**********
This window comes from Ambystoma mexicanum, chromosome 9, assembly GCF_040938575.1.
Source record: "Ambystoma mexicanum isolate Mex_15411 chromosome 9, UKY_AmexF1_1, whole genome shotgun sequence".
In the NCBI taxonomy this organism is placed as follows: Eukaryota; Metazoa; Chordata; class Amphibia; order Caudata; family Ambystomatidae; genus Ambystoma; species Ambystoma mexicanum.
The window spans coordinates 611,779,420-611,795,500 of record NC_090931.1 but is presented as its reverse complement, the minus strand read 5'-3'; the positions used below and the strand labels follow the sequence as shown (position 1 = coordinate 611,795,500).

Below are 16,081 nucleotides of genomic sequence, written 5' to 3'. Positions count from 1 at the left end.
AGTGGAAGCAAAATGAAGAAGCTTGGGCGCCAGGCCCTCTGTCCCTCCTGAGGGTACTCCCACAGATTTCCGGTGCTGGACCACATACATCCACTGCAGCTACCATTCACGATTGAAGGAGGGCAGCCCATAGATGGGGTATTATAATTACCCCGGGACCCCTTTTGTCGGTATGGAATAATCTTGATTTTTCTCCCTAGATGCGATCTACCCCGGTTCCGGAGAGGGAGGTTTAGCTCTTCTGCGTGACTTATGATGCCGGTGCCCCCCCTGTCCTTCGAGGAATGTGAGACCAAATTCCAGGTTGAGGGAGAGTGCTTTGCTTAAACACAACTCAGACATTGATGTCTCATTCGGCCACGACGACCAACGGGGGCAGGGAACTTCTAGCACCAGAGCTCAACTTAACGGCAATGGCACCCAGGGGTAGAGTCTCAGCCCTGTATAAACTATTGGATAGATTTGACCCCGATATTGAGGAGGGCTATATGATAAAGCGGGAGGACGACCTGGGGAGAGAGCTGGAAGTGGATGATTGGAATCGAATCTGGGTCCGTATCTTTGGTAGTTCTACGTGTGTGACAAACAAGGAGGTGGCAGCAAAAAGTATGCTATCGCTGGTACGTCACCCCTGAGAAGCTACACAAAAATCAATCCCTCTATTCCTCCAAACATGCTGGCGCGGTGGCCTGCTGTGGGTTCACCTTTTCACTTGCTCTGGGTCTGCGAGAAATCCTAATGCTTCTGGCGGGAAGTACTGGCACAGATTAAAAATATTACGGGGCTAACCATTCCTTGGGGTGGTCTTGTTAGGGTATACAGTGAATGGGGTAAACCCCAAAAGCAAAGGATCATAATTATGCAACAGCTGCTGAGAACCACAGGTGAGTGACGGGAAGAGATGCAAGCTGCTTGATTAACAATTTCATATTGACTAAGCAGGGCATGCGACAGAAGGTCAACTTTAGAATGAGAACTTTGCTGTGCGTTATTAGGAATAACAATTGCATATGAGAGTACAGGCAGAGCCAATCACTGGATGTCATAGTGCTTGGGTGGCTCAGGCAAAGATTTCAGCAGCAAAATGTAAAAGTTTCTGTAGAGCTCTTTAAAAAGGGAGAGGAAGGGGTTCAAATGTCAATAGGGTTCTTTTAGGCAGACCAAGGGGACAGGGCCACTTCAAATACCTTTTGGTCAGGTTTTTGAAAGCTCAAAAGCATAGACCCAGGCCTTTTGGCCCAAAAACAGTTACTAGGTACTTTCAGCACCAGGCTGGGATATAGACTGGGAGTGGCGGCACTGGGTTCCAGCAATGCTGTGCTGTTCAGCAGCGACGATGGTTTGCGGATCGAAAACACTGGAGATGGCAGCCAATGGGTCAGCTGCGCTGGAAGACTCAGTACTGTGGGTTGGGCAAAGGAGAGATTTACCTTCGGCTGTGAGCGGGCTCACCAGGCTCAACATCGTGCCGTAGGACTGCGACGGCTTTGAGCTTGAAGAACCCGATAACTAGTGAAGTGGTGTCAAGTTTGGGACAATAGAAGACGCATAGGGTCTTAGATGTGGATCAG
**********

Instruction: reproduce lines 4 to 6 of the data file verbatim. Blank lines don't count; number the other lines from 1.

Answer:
The window spans coordinates 611,779,420-611,795,500 of record NC_090931.1 but is presented as its reverse complement, the minus strand read 5'-3'; the positions used below and the strand labels follow the sequence as shown (position 1 = coordinate 611,795,500).

Below are 16,081 nucleotides of genomic sequence, written 5' to 3'. Positions count from 1 at the left end.
AGTGGAAGCAAAATGAAGAAGCTTGGGCGCCAGGCCCTCTGTCCCTCCTGAGGGTACTCCCACAGATTTCCGGTGCTGGACCACATACATCCACTGCAGCTACCATTCACGATTGAAGGAGGGCAGCCCATAGATGGGGTATTATAATTACCCCGGGACCCCTTTTGTCGGTATGGAATAATCTTGATTTTTCTCCCTAGATGCGATCTACCCCGGTTCCGGAGAGGGAGGTTTAGCTCTTCTGCGTGACTTATGATGCCGGTGCCCCCCCTGTCCTTCGAGGAATGTGAGACCAAATTCCAGGTTGAGGGAGAGTGCTTTGCTTAAACACAACTCAGACATTGATGTCTCATTCGGCCACGACGACCAACGGGGGCAGGGAACTTCTAGCACCAGAGCTCAACTTAACGGCAATGGCACCCAGGGGTAGAGTCTCAGCCCTGTATAAACTATTGGATAGATTTGACCCCGATATTGAGGAGGGCTATATGATAAAGCGGGAGGACGACCTGGGGAGAGAGCTGGAAGTGGATGATTGGAATCGAATCTGGGTCCGTATCTTTGGTAGTTCTACGTGTGTGACAAACAAGGAGGTGGCAGCAAAAAGTATGCTATCGCTGGTACGTCACCCCTGAGAAGCTACACAAAAATCAATCCCTCTATTCCTCCAAACATGCTGGCGCGGTGGCCTGCTGTGGGTTCACCTTTTCACTTGCTCTGGGTCTGCGAGAAATCCTAATGCTTCTGGCGGGAAGTACTGGCACAGATTAAAAATATTACGGGGCTAACCATTCCTTGGGGTGGTCTTGTTAGGGTATACAGTGAATGGGGTAAACCCCAAAAGCAAAGGATCATAATTATGCAACAGCTGCTGAGAACCACAGGTGAGTGACGGGAAGAGATGCAAGCTGCTTGATTAACAATTTCATATTGACTAAGCAGGGCATGCGACAGAAGGTCAACTTTAGAATGAGAACTTTGCTGTGCGTTATTAGGAATAACAATTGCATATGAGAGTACAGGCAGAGCCAATCACTGGATGTCATAGTGCTTGGGTGGCTCAGGCAAAGATTTCAGCAGCAAAATGTAAAAGTTTCTGTAGAGCTCTTTAAAAAGGGAGAGGAAGGGGTTCAAATGTCAATAGGGTTCTTTTAGGCAGACCAAGGGGACAGGGCCACTTCAAATACCTTTTGGTCAGGTTTTTGAAAGCTCAAAAGCATAGACCCAGGCCTTTTGGCCCAAAAACAGTTACTAGGTACTTTCAGCACCAGGCTGGGATATAGACTGGGAGTGGCGGCACTGGGTTCCAGCAATGCTGTGCTGTTCAGCAGCGACGATGGTTTGCGGATCGAAAACACTGGAGATGGCAGCCAATGGGTCAGCTGCGCTGGAAGACTCAGTACTGTGGGTTGGGCAAAGGAGAGATTTACCTTCGGCTGTGAGCGGGCTCACCAGGCTCAACATCGTGCCGTAGGACTGCGACGGCTTTGAGCTTGAAGAACCCGATAACTAGTGAAGTGGTGTCAAGTTTGGGACAATAGAAGACGCATAGGGTCTTAGATGTGGATCAG